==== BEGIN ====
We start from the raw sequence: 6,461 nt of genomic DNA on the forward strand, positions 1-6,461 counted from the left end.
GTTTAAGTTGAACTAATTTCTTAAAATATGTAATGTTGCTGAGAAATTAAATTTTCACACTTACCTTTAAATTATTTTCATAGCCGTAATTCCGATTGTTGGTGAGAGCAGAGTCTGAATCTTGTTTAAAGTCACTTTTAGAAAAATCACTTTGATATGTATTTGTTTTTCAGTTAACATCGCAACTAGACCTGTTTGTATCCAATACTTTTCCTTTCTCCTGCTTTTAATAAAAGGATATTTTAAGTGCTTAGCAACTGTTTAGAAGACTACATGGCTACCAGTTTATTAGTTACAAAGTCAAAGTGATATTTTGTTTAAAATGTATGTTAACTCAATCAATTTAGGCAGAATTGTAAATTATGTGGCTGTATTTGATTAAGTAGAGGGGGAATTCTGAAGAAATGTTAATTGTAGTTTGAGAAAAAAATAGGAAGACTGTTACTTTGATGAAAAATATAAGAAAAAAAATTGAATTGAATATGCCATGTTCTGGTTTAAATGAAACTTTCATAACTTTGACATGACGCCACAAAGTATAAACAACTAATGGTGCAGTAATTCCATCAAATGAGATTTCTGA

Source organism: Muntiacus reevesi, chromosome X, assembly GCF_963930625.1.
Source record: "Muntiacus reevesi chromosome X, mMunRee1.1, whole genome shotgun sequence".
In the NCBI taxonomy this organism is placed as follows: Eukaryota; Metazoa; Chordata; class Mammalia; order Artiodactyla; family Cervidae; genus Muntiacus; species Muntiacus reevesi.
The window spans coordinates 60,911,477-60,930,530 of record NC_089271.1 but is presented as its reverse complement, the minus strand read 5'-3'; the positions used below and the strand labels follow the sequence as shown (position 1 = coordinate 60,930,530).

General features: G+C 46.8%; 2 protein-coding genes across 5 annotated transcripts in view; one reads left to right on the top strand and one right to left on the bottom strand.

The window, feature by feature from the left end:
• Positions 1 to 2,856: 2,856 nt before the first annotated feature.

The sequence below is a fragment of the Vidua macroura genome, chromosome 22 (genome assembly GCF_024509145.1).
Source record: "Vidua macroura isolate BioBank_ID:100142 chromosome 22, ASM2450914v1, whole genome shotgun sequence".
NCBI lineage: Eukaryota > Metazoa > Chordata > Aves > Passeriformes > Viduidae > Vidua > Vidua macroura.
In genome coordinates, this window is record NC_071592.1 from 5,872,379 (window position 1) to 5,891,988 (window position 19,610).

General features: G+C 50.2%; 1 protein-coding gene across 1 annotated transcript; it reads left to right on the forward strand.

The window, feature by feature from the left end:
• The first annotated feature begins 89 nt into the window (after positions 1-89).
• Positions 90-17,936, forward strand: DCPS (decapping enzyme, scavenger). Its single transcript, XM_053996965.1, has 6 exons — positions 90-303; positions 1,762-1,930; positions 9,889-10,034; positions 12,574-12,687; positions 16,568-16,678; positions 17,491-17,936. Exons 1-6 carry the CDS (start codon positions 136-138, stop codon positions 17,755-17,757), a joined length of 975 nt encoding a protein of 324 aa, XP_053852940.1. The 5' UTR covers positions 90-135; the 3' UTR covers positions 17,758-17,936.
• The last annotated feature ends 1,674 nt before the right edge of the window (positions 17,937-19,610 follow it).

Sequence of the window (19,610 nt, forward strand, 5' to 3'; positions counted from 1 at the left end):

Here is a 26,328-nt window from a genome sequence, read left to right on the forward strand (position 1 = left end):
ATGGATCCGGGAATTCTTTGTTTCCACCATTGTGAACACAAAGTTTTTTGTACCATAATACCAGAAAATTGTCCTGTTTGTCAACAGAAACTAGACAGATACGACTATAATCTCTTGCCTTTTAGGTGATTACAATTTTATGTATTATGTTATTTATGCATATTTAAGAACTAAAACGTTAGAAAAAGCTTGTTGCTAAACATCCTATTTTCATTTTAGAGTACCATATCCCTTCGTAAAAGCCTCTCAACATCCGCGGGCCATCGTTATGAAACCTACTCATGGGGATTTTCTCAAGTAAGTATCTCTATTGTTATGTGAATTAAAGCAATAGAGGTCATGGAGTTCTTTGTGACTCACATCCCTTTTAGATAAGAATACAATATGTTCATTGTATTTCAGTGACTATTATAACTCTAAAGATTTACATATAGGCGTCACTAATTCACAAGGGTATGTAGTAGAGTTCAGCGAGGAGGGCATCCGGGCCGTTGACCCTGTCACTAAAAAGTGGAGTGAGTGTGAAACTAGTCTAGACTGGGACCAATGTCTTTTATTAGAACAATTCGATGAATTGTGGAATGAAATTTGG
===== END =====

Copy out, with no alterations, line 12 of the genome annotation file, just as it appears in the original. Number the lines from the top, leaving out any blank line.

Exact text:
NCBI lineage: Eukaryota > Metazoa > Chordata > Aves > Passeriformes > Viduidae > Vidua > Vidua macroura.